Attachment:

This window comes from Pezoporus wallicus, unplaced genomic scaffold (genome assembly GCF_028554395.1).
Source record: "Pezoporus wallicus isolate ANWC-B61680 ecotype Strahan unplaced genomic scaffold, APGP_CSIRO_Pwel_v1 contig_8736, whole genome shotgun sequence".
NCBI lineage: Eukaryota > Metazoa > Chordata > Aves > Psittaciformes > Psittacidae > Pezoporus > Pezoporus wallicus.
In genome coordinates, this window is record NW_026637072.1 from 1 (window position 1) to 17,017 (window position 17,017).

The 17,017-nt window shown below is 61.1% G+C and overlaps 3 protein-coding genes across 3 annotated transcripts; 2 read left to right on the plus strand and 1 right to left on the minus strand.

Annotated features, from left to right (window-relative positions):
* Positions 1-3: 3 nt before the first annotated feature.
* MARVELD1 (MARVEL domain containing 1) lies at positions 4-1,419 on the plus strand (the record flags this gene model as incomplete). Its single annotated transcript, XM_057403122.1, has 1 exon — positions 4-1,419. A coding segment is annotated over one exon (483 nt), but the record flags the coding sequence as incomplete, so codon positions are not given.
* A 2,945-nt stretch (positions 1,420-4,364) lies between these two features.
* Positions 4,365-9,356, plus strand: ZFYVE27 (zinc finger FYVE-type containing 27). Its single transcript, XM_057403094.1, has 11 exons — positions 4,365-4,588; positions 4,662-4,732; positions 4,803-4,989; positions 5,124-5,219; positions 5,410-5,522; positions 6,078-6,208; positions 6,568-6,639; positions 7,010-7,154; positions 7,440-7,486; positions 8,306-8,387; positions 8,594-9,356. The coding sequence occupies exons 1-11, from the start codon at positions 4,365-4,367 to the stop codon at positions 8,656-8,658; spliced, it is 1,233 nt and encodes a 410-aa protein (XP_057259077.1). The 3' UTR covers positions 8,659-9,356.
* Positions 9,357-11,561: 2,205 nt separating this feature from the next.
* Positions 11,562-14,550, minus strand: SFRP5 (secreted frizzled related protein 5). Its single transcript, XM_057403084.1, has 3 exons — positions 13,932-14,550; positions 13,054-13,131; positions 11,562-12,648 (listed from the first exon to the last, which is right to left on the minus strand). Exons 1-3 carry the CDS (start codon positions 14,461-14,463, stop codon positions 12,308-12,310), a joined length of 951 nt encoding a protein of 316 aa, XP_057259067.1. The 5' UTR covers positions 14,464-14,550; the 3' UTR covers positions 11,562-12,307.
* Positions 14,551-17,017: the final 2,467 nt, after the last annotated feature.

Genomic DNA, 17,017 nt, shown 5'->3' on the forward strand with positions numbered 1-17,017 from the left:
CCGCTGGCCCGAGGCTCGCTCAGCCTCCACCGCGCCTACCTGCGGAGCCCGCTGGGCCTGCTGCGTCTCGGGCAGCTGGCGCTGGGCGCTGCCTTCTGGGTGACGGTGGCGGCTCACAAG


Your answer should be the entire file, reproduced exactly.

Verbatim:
This window comes from Pezoporus wallicus, unplaced genomic scaffold (genome assembly GCF_028554395.1).
Source record: "Pezoporus wallicus isolate ANWC-B61680 ecotype Strahan unplaced genomic scaffold, APGP_CSIRO_Pwel_v1 contig_8736, whole genome shotgun sequence".
NCBI lineage: Eukaryota > Metazoa > Chordata > Aves > Psittaciformes > Psittacidae > Pezoporus > Pezoporus wallicus.
In genome coordinates, this window is record NW_026637072.1 from 1 (window position 1) to 17,017 (window position 17,017).

The 17,017-nt window shown below is 61.1% G+C and overlaps 3 protein-coding genes across 3 annotated transcripts; 2 read left to right on the plus strand and 1 right to left on the minus strand.

Annotated features, from left to right (window-relative positions):
* Positions 1-3: 3 nt before the first annotated feature.
* MARVELD1 (MARVEL domain containing 1) lies at positions 4-1,419 on the plus strand (the record flags this gene model as incomplete). Its single annotated transcript, XM_057403122.1, has 1 exon — positions 4-1,419. A coding segment is annotated over one exon (483 nt), but the record flags the coding sequence as incomplete, so codon positions are not given.
* A 2,945-nt stretch (positions 1,420-4,364) lies between these two features.
* Positions 4,365-9,356, plus strand: ZFYVE27 (zinc finger FYVE-type containing 27). Its single transcript, XM_057403094.1, has 11 exons — positions 4,365-4,588; positions 4,662-4,732; positions 4,803-4,989; positions 5,124-5,219; positions 5,410-5,522; positions 6,078-6,208; positions 6,568-6,639; positions 7,010-7,154; positions 7,440-7,486; positions 8,306-8,387; positions 8,594-9,356. The coding sequence occupies exons 1-11, from the start codon at positions 4,365-4,367 to the stop codon at positions 8,656-8,658; spliced, it is 1,233 nt and encodes a 410-aa protein (XP_057259077.1). The 3' UTR covers positions 8,659-9,356.
* Positions 9,357-11,561: 2,205 nt separating this feature from the next.
* Positions 11,562-14,550, minus strand: SFRP5 (secreted frizzled related protein 5). Its single transcript, XM_057403084.1, has 3 exons — positions 13,932-14,550; positions 13,054-13,131; positions 11,562-12,648 (listed from the first exon to the last, which is right to left on the minus strand). Exons 1-3 carry the CDS (start codon positions 14,461-14,463, stop codon positions 12,308-12,310), a joined length of 951 nt encoding a protein of 316 aa, XP_057259067.1. The 5' UTR covers positions 14,464-14,550; the 3' UTR covers positions 11,562-12,307.
* Positions 14,551-17,017: the final 2,467 nt, after the last annotated feature.

Genomic DNA, 17,017 nt, shown 5'->3' on the forward strand with positions numbered 1-17,017 from the left:
CCGCTGGCCCGAGGCTCGCTCAGCCTCCACCGCGCCTACCTGCGGAGCCCGCTGGGCCTGCTGCGTCTCGGGCAGCTGGCGCTGGGCGCTGCCTTCTGGGTGACGGTGGCGGCTCACAAG